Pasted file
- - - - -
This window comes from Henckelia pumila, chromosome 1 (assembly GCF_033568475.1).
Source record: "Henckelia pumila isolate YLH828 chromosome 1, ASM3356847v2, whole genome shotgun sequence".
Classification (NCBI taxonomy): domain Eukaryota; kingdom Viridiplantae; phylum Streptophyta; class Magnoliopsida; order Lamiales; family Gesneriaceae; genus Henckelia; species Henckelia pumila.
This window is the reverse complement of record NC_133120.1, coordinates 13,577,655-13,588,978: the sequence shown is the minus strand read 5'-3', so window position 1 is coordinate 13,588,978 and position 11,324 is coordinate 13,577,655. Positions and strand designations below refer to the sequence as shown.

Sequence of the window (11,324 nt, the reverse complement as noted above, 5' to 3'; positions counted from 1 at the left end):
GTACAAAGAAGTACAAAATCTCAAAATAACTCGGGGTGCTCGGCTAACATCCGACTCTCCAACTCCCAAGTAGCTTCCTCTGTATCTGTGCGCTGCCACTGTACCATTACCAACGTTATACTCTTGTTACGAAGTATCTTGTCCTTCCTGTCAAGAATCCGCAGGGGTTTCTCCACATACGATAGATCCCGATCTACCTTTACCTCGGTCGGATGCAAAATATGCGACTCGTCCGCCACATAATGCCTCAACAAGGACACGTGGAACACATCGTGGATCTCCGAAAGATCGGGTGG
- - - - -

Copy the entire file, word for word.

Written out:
This window comes from Henckelia pumila, chromosome 1 (assembly GCF_033568475.1).
Source record: "Henckelia pumila isolate YLH828 chromosome 1, ASM3356847v2, whole genome shotgun sequence".
Classification (NCBI taxonomy): domain Eukaryota; kingdom Viridiplantae; phylum Streptophyta; class Magnoliopsida; order Lamiales; family Gesneriaceae; genus Henckelia; species Henckelia pumila.
This window is the reverse complement of record NC_133120.1, coordinates 13,577,655-13,588,978: the sequence shown is the minus strand read 5'-3', so window position 1 is coordinate 13,588,978 and position 11,324 is coordinate 13,577,655. Positions and strand designations below refer to the sequence as shown.

Sequence of the window (11,324 nt, the reverse complement as noted above, 5' to 3'; positions counted from 1 at the left end):
GTACAAAGAAGTACAAAATCTCAAAATAACTCGGGGTGCTCGGCTAACATCCGACTCTCCAACTCCCAAGTAGCTTCCTCTGTATCTGTGCGCTGCCACTGTACCATTACCAACGTTATACTCTTGTTACGAAGTATCTTGTCCTTCCTGTCAAGAATCCGCAGGGGTTTCTCCACATACGATAGATCCCGATCTACCTTTACCTCGGTCGGATGCAAAATATGCGACTCGTCCGCCACATAATGCCTCAACAAGGACACGTGGAACACATCGTGGATCTCCGAAAGATCGGGTGG